In 2005 Simon Jones took part in the greatest Ashes series of all time. As a devastating fast bowler in a brave young England team, Jones went toe to toe with the might of the seemingly unbeatable Australians. Over the course of fifty-four days Simon would experience the greatest highs of his career, and plunge to the lowest depths. The series would change his life for ever.
In chapters that alternate between an unforgettable, insider's account of each of the five Tests and the remainder of his life, Simon presents the raw and unvarnished truth behind international sport; the joy and the sacrifice, the physical and mental cost and the unrelenting pressure. Heroes emerge, and cricketing legends are made human.
‘He played that so late, it was almost posthumous.’ (John Arlott)
For over fifty years, Test Match Special has provided the soundtrack to many cricket fans’ lives – now this book collects its greatest hits.
Here are all the witty sayings, bons mots, doubles entendres, wise words and priceless moments from the whole TMS team past and present, and of course their many and varied celebrity guests. Whether it’s classic Test moments or hilarious asides from the boundary, you’ll find the perfect line for every occasion. Collecting over half a century of quips and quotes, and beautifully illustrated throughout, The Wit and Wisdom of Test Match Special is a cricket fan’s indispensable guide to bats, bowls, beards and bakes.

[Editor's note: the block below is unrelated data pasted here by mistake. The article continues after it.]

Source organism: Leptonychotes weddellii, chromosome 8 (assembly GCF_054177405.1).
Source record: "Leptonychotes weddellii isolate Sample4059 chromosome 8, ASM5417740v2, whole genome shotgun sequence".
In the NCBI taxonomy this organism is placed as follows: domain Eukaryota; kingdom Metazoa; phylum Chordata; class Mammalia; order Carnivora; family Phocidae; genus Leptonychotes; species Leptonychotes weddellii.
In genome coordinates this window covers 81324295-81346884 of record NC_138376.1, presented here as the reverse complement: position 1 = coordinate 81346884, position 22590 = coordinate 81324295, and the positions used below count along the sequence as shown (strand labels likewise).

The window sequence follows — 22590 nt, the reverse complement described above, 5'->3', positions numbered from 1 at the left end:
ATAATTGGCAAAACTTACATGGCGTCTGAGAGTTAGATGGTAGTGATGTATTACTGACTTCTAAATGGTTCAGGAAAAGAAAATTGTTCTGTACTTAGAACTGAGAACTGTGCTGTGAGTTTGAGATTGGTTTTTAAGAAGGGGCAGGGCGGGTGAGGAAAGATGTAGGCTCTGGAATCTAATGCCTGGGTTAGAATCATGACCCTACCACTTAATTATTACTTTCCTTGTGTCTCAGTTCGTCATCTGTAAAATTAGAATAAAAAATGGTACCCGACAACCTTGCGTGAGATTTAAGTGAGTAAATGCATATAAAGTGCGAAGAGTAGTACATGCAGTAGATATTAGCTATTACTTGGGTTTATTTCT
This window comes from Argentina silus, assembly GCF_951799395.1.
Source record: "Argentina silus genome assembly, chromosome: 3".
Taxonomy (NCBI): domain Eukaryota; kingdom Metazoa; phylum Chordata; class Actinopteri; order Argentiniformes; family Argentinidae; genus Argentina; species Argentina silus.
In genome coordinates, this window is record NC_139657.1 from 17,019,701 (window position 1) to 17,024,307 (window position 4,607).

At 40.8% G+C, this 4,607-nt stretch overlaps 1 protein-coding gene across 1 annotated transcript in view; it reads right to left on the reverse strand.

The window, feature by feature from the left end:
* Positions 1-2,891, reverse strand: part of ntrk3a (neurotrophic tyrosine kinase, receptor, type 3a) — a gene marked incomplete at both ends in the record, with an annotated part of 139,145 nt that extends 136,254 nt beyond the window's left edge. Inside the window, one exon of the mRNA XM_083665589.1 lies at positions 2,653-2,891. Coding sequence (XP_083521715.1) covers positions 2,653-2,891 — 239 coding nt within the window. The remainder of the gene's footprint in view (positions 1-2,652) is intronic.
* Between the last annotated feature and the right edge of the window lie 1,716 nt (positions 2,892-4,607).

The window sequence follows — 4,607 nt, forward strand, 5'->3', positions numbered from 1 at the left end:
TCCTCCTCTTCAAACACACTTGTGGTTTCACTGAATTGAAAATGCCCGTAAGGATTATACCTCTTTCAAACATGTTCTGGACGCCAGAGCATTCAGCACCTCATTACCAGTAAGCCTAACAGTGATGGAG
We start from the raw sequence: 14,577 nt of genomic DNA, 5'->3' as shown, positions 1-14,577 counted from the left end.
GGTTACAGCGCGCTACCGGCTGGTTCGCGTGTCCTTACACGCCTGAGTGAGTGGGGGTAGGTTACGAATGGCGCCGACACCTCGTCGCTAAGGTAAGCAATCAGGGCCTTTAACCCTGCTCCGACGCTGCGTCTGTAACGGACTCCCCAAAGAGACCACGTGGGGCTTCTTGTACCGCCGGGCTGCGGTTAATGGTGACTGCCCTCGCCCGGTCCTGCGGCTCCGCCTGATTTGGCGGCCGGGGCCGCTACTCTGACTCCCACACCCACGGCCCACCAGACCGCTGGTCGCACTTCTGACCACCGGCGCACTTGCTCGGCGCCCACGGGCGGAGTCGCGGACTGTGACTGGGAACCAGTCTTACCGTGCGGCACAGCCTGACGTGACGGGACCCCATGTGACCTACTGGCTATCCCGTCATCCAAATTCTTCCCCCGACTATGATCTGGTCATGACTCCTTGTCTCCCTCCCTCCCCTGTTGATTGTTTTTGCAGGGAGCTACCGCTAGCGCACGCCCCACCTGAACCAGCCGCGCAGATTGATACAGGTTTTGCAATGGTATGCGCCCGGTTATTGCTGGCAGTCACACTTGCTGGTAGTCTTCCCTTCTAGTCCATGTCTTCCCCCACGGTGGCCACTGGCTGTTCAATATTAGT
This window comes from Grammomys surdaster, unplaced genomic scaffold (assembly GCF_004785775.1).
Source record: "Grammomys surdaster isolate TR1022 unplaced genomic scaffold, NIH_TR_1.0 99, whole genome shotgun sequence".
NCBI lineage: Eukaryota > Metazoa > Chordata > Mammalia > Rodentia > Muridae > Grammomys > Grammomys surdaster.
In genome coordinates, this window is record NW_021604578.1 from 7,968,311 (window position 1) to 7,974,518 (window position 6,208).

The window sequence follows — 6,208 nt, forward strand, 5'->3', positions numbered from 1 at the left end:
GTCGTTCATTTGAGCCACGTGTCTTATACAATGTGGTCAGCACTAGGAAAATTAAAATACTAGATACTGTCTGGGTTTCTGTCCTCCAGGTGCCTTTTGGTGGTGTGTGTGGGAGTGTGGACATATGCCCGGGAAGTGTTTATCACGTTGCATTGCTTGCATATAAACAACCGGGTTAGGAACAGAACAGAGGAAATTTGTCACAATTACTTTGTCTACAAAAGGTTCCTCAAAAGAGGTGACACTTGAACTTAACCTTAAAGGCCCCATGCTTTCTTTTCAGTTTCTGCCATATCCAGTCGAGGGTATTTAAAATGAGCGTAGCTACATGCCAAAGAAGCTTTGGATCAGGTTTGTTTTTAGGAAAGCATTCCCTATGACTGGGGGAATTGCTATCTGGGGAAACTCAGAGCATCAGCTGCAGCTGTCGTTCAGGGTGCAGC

Adolf Hitler despised cricket, considering it un-German and decadent. And Berlin in 1937 was not a time to be going against the Fuhrer’s wishes. But hot on the heels of the 1936 Olympics, an enterprising cricket fanatic of enormous bravery, Felix Menzel, somehow persuaded his Nazi leaders to invite an English team to play his motley band of part-timers.
That team was the Gentlemen of Worcestershire, an ill-matched group of mavericks, minor nobility, ex-county cricketers, rich businessmen and callow schoolboys – led by former Worcestershire CC skipper Major Maurice Jewell. Ordered ‘not to lose’ by the MCC, Jewell and his men entered the 'Garden of Beasts' to play two unofficial Test matches against Germany.